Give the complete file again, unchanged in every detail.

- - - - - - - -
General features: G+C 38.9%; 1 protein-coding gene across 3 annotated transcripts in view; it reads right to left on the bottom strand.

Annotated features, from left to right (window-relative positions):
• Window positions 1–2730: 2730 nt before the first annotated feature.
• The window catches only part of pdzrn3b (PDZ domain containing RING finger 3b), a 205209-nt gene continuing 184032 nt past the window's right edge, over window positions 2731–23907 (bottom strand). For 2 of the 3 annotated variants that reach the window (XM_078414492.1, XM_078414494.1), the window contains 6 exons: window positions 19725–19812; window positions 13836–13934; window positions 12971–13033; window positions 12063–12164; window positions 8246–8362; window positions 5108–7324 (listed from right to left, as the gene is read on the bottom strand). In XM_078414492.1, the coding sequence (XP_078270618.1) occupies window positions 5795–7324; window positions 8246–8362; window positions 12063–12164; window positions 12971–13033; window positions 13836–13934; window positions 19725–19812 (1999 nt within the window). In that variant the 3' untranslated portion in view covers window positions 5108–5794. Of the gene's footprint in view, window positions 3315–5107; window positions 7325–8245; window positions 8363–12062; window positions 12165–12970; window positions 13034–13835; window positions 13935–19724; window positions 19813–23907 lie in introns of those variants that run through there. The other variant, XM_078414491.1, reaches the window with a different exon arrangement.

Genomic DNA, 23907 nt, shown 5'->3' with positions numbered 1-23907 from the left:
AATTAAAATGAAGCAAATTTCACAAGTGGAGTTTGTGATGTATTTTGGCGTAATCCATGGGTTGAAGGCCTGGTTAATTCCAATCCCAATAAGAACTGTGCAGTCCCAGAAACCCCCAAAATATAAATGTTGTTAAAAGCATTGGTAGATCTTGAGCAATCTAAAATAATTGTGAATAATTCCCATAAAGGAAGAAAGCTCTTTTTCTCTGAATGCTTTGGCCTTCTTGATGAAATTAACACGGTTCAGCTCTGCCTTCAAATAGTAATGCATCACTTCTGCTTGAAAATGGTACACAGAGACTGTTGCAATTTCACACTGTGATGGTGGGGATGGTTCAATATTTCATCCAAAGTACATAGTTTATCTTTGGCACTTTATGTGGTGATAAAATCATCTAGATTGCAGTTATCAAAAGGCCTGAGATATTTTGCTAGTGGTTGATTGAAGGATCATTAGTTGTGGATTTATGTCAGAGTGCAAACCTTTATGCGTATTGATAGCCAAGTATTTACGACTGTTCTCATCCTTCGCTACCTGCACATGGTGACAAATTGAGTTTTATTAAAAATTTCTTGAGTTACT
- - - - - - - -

General features: G+C 38.9%; 1 protein-coding gene across 3 annotated transcripts in view; it reads right to left on the bottom strand.

Annotated features, from left to right (window-relative positions):
• Window positions 1–2730: 2730 nt before the first annotated feature.
• The window catches only part of pdzrn3b (PDZ domain containing RING finger 3b), a 205209-nt gene continuing 184032 nt past the window's right edge, over window positions 2731–23907 (bottom strand). For 2 of the 3 annotated variants that reach the window (XM_078414492.1, XM_078414494.1), the window contains 6 exons: window positions 19725–19812; window positions 13836–13934; window positions 12971–13033; window positions 12063–12164; window positions 8246–8362; window positions 5108–7324 (listed from right to left, as the gene is read on the bottom strand). In XM_078414492.1, the coding sequence (XP_078270618.1) occupies window positions 5795–7324; window positions 8246–8362; window positions 12063–12164; window positions 12971–13033; window positions 13836–13934; window positions 19725–19812 (1999 nt within the window). In that variant the 3' untranslated portion in view covers window positions 5108–5794. Of the gene's footprint in view, window positions 3315–5107; window positions 7325–8245; window positions 8363–12062; window positions 12165–12970; window positions 13034–13835; window positions 13935–19724; window positions 19813–23907 lie in introns of those variants that run through there. The other variant, XM_078414491.1, reaches the window with a different exon arrangement.

Genomic DNA, 23907 nt, shown 5'->3' with positions numbered 1-23907 from the left:
AATTAAAATGAAGCAAATTTCACAAGTGGAGTTTGTGATGTATTTTGGCGTAATCCATGGGTTGAAGGCCTGGTTAATTCCAATCCCAATAAGAACTGTGCAGTCCCAGAAACCCCCAAAATATAAATGTTGTTAAAAGCATTGGTAGATCTTGAGCAATCTAAAATAATTGTGAATAATTCCCATAAAGGAAGAAAGCTCTTTTTCTCTGAATGCTTTGGCCTTCTTGATGAAATTAACACGGTTCAGCTCTGCCTTCAAATAGTAATGCATCACTTCTGCTTGAAAATGGTACACAGAGACTGTTGCAATTTCACACTGTGATGGTGGGGATGGTTCAATATTTCATCCAAAGTACATAGTTTATCTTTGGCACTTTATGTGGTGATAAAATCATCTAGATTGCAGTTATCAAAAGGCCTGAGATATTTTGCTAGTGGTTGATTGAAGGATCATTAGTTGTGGATTTATGTCAGAGTGCAAACCTTTATGCGTATTGATAGCCAAGTATTTACGACTGTTCTCATCCTTCGCTACCTGCACATGGTGACAAATTGAGTTTTATTAAAAATTTCTTGAGTTACT